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Personal data: How the GDPR is changing the game in Europe

The new European regulation on personal data will become officially applicable in May 2018. The regulation, which complements and strengthens a European directive from 1995, guarantees unprecedented rights for citizens, including the right to be forgotten, the right to data portability, and the right to be informed of security failures in the event of a breach involving personal data… But for these measures to be effective, companies in the data sector will have to be in agreement. However, they have little time to comply with this new legislation that, for most companies, will require major organizational changes. Failure to make these changes will expose them to the risk of heavy sanctions.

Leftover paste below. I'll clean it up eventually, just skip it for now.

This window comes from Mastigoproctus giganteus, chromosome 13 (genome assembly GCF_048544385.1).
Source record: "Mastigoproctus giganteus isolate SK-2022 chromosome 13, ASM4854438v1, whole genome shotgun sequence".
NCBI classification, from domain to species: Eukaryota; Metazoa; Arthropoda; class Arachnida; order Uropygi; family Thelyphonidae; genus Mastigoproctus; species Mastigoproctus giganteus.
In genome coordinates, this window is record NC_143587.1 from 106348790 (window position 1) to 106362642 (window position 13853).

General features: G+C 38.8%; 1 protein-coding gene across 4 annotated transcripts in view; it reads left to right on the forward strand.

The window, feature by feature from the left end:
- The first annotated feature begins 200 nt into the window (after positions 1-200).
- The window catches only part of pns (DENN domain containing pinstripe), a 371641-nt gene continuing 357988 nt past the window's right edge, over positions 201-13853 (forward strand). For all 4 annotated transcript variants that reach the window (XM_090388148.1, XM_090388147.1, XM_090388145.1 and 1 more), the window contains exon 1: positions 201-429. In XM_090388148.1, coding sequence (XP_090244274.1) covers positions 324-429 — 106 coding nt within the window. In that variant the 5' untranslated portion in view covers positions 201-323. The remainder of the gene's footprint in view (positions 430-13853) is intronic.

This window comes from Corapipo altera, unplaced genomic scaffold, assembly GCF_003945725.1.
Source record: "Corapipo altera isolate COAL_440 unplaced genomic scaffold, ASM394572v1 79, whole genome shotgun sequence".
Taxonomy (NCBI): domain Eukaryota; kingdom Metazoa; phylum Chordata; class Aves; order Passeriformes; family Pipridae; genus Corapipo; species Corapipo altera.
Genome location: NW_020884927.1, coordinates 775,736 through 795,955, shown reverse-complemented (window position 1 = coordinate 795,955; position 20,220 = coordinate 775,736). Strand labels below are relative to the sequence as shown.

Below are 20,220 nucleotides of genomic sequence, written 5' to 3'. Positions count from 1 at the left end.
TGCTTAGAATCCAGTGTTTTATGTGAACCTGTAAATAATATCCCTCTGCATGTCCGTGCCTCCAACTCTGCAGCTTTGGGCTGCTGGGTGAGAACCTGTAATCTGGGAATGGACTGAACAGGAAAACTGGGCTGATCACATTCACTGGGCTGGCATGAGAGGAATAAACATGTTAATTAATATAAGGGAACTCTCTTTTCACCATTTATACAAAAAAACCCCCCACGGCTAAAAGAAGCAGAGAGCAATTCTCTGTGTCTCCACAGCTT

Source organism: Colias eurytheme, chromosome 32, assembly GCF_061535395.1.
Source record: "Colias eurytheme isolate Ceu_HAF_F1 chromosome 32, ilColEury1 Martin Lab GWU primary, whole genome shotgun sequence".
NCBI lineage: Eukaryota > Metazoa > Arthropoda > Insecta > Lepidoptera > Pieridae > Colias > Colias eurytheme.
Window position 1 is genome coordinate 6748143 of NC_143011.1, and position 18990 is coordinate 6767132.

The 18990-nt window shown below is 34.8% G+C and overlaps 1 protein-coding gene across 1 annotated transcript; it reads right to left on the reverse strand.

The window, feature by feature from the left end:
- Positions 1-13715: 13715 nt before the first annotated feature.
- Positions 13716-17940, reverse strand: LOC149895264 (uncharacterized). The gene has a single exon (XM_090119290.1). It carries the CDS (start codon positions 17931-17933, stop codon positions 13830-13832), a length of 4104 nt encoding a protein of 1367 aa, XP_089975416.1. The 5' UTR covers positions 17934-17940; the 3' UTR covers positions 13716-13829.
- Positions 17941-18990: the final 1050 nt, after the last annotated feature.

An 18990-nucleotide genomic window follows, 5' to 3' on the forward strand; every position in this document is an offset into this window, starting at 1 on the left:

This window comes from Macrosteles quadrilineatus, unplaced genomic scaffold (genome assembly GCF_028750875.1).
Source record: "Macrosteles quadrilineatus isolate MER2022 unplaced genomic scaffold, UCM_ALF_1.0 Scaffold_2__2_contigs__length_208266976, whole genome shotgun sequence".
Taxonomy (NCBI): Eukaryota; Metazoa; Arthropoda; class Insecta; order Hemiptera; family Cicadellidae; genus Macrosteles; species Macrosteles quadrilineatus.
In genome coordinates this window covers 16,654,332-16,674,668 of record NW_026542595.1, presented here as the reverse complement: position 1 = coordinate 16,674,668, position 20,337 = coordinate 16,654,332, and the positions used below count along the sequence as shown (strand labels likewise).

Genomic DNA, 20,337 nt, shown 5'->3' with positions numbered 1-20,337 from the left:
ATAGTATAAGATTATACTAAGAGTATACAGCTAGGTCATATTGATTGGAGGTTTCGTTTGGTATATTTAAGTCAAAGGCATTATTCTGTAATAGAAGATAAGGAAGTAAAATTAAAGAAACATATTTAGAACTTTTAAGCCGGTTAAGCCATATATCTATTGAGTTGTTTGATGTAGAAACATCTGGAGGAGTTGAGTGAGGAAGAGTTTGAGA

With very little media coverage, the European Union adopted the new General Data Protection Regulation (GDPR) on April 27, 2016. Yet this massive piece of legislation, featuring 99 articles, includes plenty of issues that should arouse the interest of European citizens. Because, starting on May 25, 2018, when the regulation becomes officially applicable in the Member States, users of digital services will acquire new rights: the right to be forgotten, in the form of a right to be dereferenced, an increased consideration of their consent to use or not use their personal data, increased transparency on the use of this data… And the two-year period, from the moment the regulation was adopted to the time of its application, is intended to enable companies to adapt to these new constraints.